(Updates with comment in second paragraph. (For more on Europe’s debt crisis, see EXT4.)
Oct. 24 (Bloomberg) -- Spain’s opposition leader Mariano Rajoy said it will be “very difficult” for Spain’s regional governments to reach their deficit goal this year, as he pledged to trim government spending if he wins next month’s election.
“The situation is not good,” Rajoy said in an interview with Cadena Cope today. “It is going to be very difficult for them to meet that 1.3 percent this year.”
Rajoy’s People’s Party, the favorite to win the general election on Nov. 20, has governed most of Spain’s 17 semi- autonomous regions since local elections on May 22. Regional administrations are crucial to the nation’s efforts to cut the euro region’s third-biggest budget deficit as they control more than a third of public spending and employ half the country’s public workers.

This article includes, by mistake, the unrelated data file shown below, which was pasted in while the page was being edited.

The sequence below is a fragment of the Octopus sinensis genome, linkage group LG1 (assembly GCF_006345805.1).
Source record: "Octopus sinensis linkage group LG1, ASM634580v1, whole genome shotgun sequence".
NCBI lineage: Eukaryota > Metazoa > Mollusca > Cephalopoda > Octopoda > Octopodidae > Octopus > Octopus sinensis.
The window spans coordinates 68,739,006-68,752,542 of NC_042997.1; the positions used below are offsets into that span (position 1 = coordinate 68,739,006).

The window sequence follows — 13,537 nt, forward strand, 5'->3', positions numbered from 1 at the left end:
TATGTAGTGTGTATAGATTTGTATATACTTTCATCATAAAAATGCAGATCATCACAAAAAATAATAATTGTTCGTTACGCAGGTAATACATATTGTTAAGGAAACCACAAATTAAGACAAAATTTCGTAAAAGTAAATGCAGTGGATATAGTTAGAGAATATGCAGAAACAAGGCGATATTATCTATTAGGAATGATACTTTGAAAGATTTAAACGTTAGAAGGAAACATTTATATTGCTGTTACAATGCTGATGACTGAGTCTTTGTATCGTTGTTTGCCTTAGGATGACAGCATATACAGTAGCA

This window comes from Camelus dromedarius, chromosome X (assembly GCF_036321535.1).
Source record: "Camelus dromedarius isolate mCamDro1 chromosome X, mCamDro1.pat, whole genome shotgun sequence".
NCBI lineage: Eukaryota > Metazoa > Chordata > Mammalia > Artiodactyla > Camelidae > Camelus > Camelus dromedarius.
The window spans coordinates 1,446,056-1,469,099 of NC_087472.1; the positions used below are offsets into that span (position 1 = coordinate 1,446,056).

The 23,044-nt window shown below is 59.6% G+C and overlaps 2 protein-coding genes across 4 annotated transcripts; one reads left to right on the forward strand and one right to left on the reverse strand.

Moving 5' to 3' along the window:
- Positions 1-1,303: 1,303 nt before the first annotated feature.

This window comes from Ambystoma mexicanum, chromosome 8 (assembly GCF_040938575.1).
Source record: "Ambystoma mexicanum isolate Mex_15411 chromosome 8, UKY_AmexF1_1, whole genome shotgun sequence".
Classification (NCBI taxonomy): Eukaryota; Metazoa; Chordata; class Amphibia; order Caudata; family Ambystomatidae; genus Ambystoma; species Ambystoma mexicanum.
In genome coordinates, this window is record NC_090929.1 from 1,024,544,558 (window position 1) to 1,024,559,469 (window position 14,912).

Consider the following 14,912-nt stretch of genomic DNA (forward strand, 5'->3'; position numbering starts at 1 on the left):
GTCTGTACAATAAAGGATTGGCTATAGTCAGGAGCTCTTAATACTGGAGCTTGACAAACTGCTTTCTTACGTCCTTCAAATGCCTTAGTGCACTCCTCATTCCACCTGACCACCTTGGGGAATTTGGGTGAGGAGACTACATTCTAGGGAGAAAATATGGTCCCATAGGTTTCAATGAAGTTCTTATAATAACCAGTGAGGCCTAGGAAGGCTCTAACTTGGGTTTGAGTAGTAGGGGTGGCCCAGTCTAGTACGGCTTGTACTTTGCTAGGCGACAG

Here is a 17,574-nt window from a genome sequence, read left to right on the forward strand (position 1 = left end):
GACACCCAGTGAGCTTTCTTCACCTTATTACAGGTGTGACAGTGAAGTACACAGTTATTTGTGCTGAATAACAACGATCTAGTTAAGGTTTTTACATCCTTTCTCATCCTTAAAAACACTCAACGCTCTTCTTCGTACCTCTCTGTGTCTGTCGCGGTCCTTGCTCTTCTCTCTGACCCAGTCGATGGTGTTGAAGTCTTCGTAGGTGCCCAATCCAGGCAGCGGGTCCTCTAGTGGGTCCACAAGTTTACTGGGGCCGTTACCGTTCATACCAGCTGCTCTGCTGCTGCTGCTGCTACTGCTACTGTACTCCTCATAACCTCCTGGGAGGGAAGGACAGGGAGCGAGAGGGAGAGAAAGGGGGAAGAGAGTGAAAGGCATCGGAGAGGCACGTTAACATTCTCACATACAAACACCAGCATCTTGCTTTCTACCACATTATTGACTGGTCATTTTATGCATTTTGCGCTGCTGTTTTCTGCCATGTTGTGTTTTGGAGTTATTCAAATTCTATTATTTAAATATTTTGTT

The regions’ target of 1.3 percent of gross domestic product is part of the overall deficit goal for this year of 6 percent, down from 9.2 percent in 2010. Rajoy said he would scale down public administrations to reduce spending and said it’s a “priority” to avoid cutting pensions. He pledged a “four-year plan” to shrink the deficit and bolster the economy, without giving further details.
Majority in Reach
Rajoy’s PP may win 194 seats in the 350-seat Parliament, compared with 119 for the ruling Socialists, an opinion poll published by El Mundo showed yesterday. That would give the PP an outright majority to legislate alone, something Socialist Prime Minister Jose Luis Rodriguez Zapatero has never had.
Rajoy reiterated pledges to use that majority to overhaul the financial industry and promised changes to tax and labor rules in favor of business. He will name “the best” people to his cabinet, and that may include people from outside the party.
“A change of government will already give a bit of confidence; naming a government of serious, competent people who know what they are talking about and know what needs to be done, helps confidence,” said Rajoy, who is still to name his candidate for finance minister.
--Editor: Andrew Davis
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